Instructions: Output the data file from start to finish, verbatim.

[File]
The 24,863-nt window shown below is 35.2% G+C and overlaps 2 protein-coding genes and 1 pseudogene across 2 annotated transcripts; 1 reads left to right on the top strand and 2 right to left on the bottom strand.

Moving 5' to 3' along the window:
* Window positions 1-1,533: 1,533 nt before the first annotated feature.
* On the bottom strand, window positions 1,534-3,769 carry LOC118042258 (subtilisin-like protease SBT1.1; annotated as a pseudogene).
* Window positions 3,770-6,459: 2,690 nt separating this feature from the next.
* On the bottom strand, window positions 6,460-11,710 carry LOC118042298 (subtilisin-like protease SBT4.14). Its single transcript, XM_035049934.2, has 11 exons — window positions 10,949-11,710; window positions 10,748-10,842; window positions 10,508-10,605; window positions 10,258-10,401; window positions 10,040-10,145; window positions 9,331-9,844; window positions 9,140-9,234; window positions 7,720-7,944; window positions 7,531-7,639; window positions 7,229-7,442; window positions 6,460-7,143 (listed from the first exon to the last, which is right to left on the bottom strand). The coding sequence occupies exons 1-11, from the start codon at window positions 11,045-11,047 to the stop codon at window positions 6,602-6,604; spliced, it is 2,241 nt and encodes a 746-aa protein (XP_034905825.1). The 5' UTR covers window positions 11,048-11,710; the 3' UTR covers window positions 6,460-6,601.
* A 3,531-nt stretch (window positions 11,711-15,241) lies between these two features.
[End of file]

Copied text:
The 24,863-nt window shown below is 35.2% G+C and overlaps 2 protein-coding genes and 1 pseudogene across 2 annotated transcripts; 1 reads left to right on the top strand and 2 right to left on the bottom strand.

Moving 5' to 3' along the window:
* Window positions 1-1,533: 1,533 nt before the first annotated feature.
* On the bottom strand, window positions 1,534-3,769 carry LOC118042258 (subtilisin-like protease SBT1.1; annotated as a pseudogene).
* Window positions 3,770-6,459: 2,690 nt separating this feature from the next.
* On the bottom strand, window positions 6,460-11,710 carry LOC118042298 (subtilisin-like protease SBT4.14). Its single transcript, XM_035049934.2, has 11 exons — window positions 10,949-11,710; window positions 10,748-10,842; window positions 10,508-10,605; window positions 10,258-10,401; window positions 10,040-10,145; window positions 9,331-9,844; window positions 9,140-9,234; window positions 7,720-7,944; window positions 7,531-7,639; window positions 7,229-7,442; window positions 6,460-7,143 (listed from the first exon to the last, which is right to left on the bottom strand). The coding sequence occupies exons 1-11, from the start codon at window positions 11,045-11,047 to the stop codon at window positions 6,602-6,604; spliced, it is 2,241 nt and encodes a 746-aa protein (XP_034905825.1). The 5' UTR covers window positions 11,048-11,710; the 3' UTR covers window positions 6,460-6,601.
* A 3,531-nt stretch (window positions 11,711-15,241) lies between these two features.